Back in the 1990s, when I had way more hair and far less money, popular culture heralded a world where one might throw off the mundane trappings of reality and dip a digit in the digital, so to speak.
As a bored twenty-something, I looked forward to an immediate future in which I would be able to swap my unfulfilling, work-filled existence for a life where I was in more control of my destiny.
And by the time The Matrix arrived on our screens, many people had access to the internet, so it seemed that life was at hand. Surely, with the speed things were progressing, we’d have virtual worlds in no time.
Then the whole thing seemed to go off the boil. At this point I was in my early thirties and had started trying to carve out a reasonable career, one which didn’t involve grease-filled kitchens or beer-stained bars.
I’d put away childish things (at least for the most part), found a wonderful woman to share my life, and we’ve had a beautiful son who has taken up most of my time for the past five years.
Then, just a short while ago and on a whim, I picked up a copy of Ernest Cline’s Ready Player One. For the uninitiated, it tells the tale of Wade Watts, who spends most of his time in a virtual universe called the OASIS.
I’ll admit nostalgia played a big part in my decision to read the book – it’s packed with pop culture references form the ‘80s and ‘90s – but it also reignited my burning desire for an authentic VR experience.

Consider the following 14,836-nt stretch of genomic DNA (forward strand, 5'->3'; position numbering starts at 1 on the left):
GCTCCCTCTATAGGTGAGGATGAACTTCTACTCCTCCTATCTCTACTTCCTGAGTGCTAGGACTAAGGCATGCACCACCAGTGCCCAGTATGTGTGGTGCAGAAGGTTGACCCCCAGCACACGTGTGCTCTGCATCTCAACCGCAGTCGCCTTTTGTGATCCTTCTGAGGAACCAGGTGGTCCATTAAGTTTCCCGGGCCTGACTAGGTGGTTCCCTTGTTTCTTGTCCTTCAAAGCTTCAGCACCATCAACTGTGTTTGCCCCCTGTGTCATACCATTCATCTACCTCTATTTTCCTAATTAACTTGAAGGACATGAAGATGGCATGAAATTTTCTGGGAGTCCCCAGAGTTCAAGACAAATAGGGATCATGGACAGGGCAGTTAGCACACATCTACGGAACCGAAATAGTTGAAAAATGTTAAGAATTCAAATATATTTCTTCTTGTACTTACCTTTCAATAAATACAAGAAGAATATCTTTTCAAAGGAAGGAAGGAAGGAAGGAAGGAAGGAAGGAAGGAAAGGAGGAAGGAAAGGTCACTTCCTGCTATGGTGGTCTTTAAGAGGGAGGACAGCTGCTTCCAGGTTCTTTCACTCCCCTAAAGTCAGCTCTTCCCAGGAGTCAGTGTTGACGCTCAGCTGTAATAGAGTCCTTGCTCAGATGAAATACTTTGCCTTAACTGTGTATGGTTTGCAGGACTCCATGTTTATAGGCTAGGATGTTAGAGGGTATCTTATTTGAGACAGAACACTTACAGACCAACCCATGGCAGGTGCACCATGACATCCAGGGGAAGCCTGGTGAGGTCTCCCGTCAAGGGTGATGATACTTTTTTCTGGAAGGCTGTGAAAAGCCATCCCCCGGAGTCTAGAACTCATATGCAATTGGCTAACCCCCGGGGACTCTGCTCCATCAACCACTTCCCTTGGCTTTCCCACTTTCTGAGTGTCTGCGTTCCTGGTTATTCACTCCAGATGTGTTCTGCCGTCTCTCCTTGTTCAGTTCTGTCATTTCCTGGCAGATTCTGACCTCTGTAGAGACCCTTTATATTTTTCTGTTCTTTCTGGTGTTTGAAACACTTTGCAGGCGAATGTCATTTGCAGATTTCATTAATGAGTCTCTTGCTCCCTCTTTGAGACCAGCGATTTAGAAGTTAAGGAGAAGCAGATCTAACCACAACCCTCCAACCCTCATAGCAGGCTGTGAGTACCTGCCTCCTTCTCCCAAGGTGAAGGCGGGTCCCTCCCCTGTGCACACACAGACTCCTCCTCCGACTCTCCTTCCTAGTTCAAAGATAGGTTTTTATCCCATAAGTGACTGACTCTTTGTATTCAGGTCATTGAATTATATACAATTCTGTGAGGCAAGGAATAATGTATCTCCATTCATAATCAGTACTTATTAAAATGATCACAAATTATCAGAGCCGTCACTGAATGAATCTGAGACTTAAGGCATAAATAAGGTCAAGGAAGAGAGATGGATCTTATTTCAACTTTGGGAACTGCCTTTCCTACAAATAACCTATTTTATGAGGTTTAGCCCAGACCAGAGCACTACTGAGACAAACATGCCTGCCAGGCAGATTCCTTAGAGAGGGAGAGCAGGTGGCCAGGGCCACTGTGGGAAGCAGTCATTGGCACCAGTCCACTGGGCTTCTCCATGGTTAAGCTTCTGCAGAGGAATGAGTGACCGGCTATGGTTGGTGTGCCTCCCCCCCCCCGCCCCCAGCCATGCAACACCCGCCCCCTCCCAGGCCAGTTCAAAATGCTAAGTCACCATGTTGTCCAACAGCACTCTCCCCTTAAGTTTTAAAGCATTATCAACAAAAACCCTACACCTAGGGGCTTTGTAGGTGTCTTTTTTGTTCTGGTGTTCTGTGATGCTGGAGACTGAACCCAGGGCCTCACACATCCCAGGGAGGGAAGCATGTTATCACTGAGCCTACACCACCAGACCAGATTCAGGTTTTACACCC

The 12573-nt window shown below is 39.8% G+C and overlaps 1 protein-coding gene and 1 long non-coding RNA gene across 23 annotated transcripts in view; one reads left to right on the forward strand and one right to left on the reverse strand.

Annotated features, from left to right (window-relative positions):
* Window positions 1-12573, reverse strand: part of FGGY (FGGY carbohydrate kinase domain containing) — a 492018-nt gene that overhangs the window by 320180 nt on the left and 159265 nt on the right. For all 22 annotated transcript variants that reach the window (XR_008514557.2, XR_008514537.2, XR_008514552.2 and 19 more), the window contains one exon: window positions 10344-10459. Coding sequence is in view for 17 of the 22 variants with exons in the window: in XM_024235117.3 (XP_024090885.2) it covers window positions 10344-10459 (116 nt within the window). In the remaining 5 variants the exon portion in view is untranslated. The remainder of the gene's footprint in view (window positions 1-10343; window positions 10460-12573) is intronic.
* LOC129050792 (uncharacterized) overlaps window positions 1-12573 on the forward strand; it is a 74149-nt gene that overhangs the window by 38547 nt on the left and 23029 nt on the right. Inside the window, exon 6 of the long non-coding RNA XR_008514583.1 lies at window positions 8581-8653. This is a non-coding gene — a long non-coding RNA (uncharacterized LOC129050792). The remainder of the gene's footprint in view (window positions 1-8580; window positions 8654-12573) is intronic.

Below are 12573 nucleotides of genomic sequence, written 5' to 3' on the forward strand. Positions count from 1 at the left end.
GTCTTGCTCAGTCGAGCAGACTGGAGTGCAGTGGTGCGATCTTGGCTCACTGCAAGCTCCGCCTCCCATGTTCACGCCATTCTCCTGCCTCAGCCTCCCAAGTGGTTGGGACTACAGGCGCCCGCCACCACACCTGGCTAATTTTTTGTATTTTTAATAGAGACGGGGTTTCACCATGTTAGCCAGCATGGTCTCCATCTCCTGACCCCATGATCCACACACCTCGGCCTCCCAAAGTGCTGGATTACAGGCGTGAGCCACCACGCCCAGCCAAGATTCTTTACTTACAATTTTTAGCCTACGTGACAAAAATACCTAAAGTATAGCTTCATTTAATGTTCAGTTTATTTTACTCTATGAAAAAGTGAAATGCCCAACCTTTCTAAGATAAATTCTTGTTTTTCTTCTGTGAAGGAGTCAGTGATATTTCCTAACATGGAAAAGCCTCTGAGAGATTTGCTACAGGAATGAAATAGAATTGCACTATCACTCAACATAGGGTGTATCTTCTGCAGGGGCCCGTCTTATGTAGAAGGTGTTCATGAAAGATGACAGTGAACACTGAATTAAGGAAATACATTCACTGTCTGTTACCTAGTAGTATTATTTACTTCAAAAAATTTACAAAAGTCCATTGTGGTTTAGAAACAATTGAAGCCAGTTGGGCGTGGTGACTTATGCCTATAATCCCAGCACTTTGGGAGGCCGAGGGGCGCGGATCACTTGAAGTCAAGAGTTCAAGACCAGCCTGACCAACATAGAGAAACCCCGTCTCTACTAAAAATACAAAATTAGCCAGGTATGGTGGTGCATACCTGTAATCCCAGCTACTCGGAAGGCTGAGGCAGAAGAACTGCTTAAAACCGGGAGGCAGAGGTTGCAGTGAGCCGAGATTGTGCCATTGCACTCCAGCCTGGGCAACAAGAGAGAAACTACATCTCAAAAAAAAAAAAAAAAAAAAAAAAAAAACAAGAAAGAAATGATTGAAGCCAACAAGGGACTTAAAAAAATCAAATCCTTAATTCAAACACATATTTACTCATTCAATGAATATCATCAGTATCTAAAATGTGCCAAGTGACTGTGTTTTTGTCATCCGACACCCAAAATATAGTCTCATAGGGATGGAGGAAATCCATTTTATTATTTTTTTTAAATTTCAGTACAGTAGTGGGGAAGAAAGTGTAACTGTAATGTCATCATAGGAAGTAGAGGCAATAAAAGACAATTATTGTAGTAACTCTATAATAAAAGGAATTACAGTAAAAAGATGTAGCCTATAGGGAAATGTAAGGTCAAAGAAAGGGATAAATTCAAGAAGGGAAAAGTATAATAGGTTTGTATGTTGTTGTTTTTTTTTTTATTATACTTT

A simple glance at discussion forums demonstrates a public appetite and developers seem poised to respond. A couple of years ago, Facebook threw billions of dollars at the inventors of Oculus Rift, Google has just launched Daydream, and Sony is set to unveil its Playstation VR offering later this week.
And just last week, Sky launched its new VR app, which promises to plunge viewers into their favorite shows and films, as long as they have compatible gear.
There’s no shortage of affordable VR headsets out there, including the startlingly low-tech Google Cardboard. Whether these are effective is largely a matter of personal opinion, but the fact that there are so many demonstrates strong demand.
I’m excited to see what the future holds for those of us who were denied an immersive experience two decades ago, and who still have a wish to see it delivered.